Monday, May 21, 2007

fruit and music

As might be expected, the opinion pages of the Modesto Bee have been full of denials, rebuttals, confessions, challenges, and lamentations in response to the "news" from last week that Modesto (a.k.a. Motown, or in the very local parlance of the House About Town, Funkytown, or, especially in transit away from it, a place named by the phrase "No me Modesto") is the worst city to live in in the US.

So far, none that I've read (admittedly a random and unscientifically small sample) have mentioned the single most obvious thing Modesto has going for it: fruit. This is probably because you could live just about anywhere in California, including, say, Berkeley, Santa Barbara, Napa, Tiburon, Santa Cruz, etc., etc., and still get fantastic fruit. In that sense, fruit isn't a reason to live in Modesto.

However, the fruit is gorgeous. We're two weeks into cherry season, a week into apricot season, and we've had strawberries for quite a while already. Peaches and plums are around the corner. We'll pick the first cherry tomatoes soon. We've already had pounds of lettuce and Swiss chard, all from the little piece of yard my loveliest has tended so - er, tenderly.

I have no point. I have two more class days left this semester, and I have no point. I'm out.

Also in the Bee this morning was a review of the Modesto Symphony chorus performances of Friday and Saturday nights. I went Saturday and enjoyed it tremendously, although, like the reviewer in the Bee (none other than CSU Stanislaus' own Stephen Thomas), I was bothered at first by the lousy acoustics in the hall, and also thought there was something fishy going on among the violins in Eine Kleine Nachtmusik. The Haydn Dm Mass was tumultuous, as its name implies. Good stuff.

Yesterday we found ourselves fruitlessly searching for a second-hand bicycle, but fruitfully finding fruit, of which I shall now consume.

Wednesday, May 16, 2007

pasta, music

On Sunday (I know; this is belated) I made a pasta dish:

1/2 pound pasta (shells in this case)
14 ounces cannelini beans (white kidney beans; I used canned, cuz)
14 ounces diced tomatoes (also canned, without salt)
4 leaves of Swiss chard
3 cloves of garlic
1/8 tsp or so crushed red pepper flakes
a few gratings of nutmeg
herbs of one's choice (basil, oregano, parsley)
2 tbsp olive oil
salt and pepper to taste

Heat oil, add garlic, then tomatoes and chard, salt (keeps the chard green), then other stuff except pasta. Boil pasta separately. Stick these together. If you like, add some grated parmesan or some crumbled feta or sump'n. 'sgood.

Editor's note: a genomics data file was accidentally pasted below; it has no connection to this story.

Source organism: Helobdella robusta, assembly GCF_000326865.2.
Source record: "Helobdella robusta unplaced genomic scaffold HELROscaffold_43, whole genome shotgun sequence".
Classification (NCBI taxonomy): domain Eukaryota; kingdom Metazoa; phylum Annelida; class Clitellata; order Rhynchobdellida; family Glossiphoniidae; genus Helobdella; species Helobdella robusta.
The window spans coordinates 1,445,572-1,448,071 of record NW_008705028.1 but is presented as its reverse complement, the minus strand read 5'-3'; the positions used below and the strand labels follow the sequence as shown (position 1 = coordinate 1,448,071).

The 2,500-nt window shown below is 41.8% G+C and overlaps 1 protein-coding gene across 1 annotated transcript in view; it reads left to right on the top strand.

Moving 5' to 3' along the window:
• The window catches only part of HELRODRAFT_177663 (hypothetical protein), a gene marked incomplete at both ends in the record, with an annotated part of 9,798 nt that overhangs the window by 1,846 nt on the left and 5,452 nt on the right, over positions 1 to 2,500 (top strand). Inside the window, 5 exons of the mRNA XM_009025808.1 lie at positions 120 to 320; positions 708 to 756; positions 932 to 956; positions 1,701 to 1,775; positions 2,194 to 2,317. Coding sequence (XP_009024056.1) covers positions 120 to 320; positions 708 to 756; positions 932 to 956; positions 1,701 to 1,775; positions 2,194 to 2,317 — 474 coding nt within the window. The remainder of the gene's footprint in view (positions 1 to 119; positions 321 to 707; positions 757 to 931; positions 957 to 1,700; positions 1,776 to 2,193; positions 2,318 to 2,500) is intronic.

Music: Tonight we went to hear the CSU Stanislaus Chamber Singers, or as I refer to them in a jaunty mood, (chorus director) Daniel Afonso's Elite Republican Guard. They were, as always, impressive. Especially impressive were pieces by J. Aaron McDermid and Morten Lauridsen, both featuring generous helpings of dissonance. McDermid's was based on a religious-themed text by St. Ambrose, and knocked my socks off. The Lauridsen stuff was based on Italian poems about fiery passion, and featured a weirded-up minor chord, which Lauren thinks was weirded up by adding a second to it (thinking about this in guitar terms, to me, that means they added a ninth). I'm a sucker for dissonance, I am. Holy jumpin'.

Wednesday, May 09, 2007

funkytown worst of all

Apparently, a book detailing life and livability of a few hundred US cities has ranked Modesto last. The Modesto Bee article focuses on local reactions to the news, and of course Modestans interviewed by the Bee didn't see anything so terrible. Even the author of the book seemed to tell the Bee that the situation was not all that dire.

And really, if you take away the disgusting hot summer, the pollution, low level of educational achievement, minimal cultural scene, lack of good jobs, lack of affordable housing, poor urban planning, poor health care, high crime rate, lousy traffic, and the fact that despite all this thousands of people commute 2.5 hours each way to good jobs in the San Francisco Bay area (thus contributing to the pollution and lousy traffic), really, it's not too bad.